Creating counter-melodies with a loop pedal will not only challenge you to play 2 different leads that relate to the same chord progression, but will also get you to organize these leads in a way where having the two of them played at the same time won't sound jumbled and disorienting - one lead can start as the main focal point with the other lead being the accompaniment, and then partway through the focus can shift so that it's vise-versa, the result being counter-melodies that have a back-and-forth, call and response theme to them which sounds really cool.
As you can probably imagine, you can layer on additional difficulty by incorporating the timing challenge in exercise number 1, which will really test your ability to play tight lead guitar.
5. Create Your Own Guitar "Symphony"This idea here essentially takes the concept of counter-melodies described in exercise 4 and puts it on steroids, as what you do is you start off with a pair of counter melodies and then continue to add layers of different lead and rhythm guitar lines with objective being to add as many layers as you possibly can without it sounding too jumbled. It's incredibly fun, and sounds awesome.
One thing I'd like to stress is that it is much easier to perform this exercise when your amp is on its clean setting - if you try doing this on distortion all of the guitar lines will become increasingly compressed through the speaker and the result will be a big wash of distortion that doesn't really sound like anything. Don't get me wrong - it's not impossible to do this exercise with distortion, but it will take lots of brainstorming, pre-compositional thought and careful organization of your riffs so that each riff still maintains its clarity and doesn't get lost in a sea of fuzz. It's a difficult but doable challenge.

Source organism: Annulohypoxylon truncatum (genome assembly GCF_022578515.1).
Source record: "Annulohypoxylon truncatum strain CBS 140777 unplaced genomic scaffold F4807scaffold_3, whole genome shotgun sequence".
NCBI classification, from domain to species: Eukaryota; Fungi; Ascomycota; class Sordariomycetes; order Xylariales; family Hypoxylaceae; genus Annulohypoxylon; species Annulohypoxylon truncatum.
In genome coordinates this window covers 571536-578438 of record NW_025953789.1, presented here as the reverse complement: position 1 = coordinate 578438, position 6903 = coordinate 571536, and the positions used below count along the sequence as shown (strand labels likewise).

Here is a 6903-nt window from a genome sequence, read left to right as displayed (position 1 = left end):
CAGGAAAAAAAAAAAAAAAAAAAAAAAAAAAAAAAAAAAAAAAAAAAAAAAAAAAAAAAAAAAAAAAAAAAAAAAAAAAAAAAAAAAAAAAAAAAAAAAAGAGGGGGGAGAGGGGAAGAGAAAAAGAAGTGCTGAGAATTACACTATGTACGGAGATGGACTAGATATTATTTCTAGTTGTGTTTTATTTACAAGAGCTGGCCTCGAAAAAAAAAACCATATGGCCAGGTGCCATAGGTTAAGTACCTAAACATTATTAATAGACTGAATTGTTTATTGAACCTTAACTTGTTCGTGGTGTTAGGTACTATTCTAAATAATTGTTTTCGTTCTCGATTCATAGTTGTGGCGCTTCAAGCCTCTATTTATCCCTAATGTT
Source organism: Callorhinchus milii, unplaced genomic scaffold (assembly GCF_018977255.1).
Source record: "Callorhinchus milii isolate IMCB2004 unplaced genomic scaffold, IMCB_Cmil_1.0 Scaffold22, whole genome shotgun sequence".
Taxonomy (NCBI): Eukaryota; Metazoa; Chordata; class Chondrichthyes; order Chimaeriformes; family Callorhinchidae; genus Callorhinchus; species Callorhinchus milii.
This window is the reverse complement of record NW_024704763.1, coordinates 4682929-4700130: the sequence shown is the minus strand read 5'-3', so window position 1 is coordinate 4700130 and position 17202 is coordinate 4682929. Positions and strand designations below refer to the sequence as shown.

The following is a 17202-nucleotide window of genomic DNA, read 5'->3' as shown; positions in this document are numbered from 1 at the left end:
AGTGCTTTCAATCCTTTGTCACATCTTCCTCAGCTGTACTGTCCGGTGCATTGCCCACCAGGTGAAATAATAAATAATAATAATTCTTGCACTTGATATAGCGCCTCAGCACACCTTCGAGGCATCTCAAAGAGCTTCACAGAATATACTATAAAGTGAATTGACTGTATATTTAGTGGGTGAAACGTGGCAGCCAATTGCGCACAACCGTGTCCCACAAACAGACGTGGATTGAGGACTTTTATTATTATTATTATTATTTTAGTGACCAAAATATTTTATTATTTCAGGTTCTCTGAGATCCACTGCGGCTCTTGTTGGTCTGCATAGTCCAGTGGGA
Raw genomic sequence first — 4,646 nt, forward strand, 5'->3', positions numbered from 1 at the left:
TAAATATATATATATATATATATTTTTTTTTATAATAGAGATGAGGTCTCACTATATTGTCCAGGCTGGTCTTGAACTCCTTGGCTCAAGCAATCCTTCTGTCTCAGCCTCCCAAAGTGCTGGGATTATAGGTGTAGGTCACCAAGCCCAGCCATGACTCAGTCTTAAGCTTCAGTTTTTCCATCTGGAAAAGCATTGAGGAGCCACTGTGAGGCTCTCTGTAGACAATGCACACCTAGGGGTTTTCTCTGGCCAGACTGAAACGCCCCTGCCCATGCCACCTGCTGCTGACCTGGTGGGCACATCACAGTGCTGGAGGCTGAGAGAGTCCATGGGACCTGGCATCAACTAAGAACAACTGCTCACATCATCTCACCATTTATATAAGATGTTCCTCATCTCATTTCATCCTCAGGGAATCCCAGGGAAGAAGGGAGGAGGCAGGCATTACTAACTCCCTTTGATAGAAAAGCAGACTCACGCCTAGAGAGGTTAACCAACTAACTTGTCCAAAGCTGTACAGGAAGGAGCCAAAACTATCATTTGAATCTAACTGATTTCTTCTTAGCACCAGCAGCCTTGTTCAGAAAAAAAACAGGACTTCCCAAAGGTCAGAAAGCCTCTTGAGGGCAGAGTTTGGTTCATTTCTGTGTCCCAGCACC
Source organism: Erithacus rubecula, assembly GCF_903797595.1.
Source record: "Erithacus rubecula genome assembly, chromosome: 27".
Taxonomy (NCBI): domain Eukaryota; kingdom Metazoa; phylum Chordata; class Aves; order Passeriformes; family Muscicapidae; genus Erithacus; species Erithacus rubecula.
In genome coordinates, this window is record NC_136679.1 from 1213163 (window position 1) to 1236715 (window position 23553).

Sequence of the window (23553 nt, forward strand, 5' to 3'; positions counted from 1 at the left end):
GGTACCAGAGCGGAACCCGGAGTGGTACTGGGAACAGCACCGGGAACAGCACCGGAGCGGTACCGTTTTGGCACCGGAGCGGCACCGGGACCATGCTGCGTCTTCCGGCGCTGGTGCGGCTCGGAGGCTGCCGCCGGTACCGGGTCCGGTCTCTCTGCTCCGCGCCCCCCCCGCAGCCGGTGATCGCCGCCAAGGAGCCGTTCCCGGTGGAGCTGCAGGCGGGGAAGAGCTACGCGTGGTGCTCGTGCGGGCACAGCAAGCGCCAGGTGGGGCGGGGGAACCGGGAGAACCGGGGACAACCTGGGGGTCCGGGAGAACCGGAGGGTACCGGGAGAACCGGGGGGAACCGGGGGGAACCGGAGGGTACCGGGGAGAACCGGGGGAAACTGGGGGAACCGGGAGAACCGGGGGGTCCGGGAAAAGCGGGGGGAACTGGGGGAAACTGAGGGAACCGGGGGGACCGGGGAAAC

To really get a good crack at this you need to think big, and open your mind to as many different ideas and concepts that can be performed on guitar as possible. For example, you can start off with a pair of counter melodies, then try to add a 3rd and maybe even a 4th lead on top of those to create 4 dueling guitars playing off of each other in a very fun way.
If you feel like after the 4th layer you can't do anything else lead guitar-wise without it sounding jumbled, you can still add another layer with some droning open chords in the background, another layer with some palm-muted power chords accentuating the rhythm, and yet another layer in the form of a slow arpeggio. From there, if you still have some open space, you can pull out your Ebow (if you have one - if not, I'd highly recommend getting one as looping multiple Ebow tracks is mesmerizing) and play a simple atmospheric lead to compliment the whole thing, and then if you still have room for more - why not throw in some simple fingerpicking?
I can imagine many readers thinking that hearing a total of 9 different guitar lines is going to sound jumbled coming through one speaker - and yes, the more layers you add on to one speaker the more compressed the sound will be and the more inaudible the layers will become (I mentioned that this happens with distortion - it will happen on a clean setting too, but less dramatically - and is why you still won't truly recreate the sound of 12 individual guitarists on one stage), but the key is that with lots of brainstorming and careful organization of your riffs and phrases, you can still pile on the layers while still maintaining a reasonable amount of clarity in each guitar line. And, as you have probably caught on to by this point, you can add an extra challenge to this by incorporating the rhythm challenges in exercises 1 and 2 (hint: the "Simon Says" concept is an easy way to add many more layers than you initially thought!).
The main thing I want you guys to walk away with after reading this (aside from the 5 exercises I just described) is that an effect pedal can really do so much more for you aside from providing a cool sound effect. All it takes is some critical thinking and a willingness to be open minded, and you can find ways to make a simple concept an invaluable practicing tool that will entertain you for hours on end. I only shared 5 ideas, but I'm sure that you guys can come up with many more.
About the Author:
Ryan Mueller is a guitarist playing in Toronto-based metal band Sovereign. He also teaches guitar lessons in Etobicoke.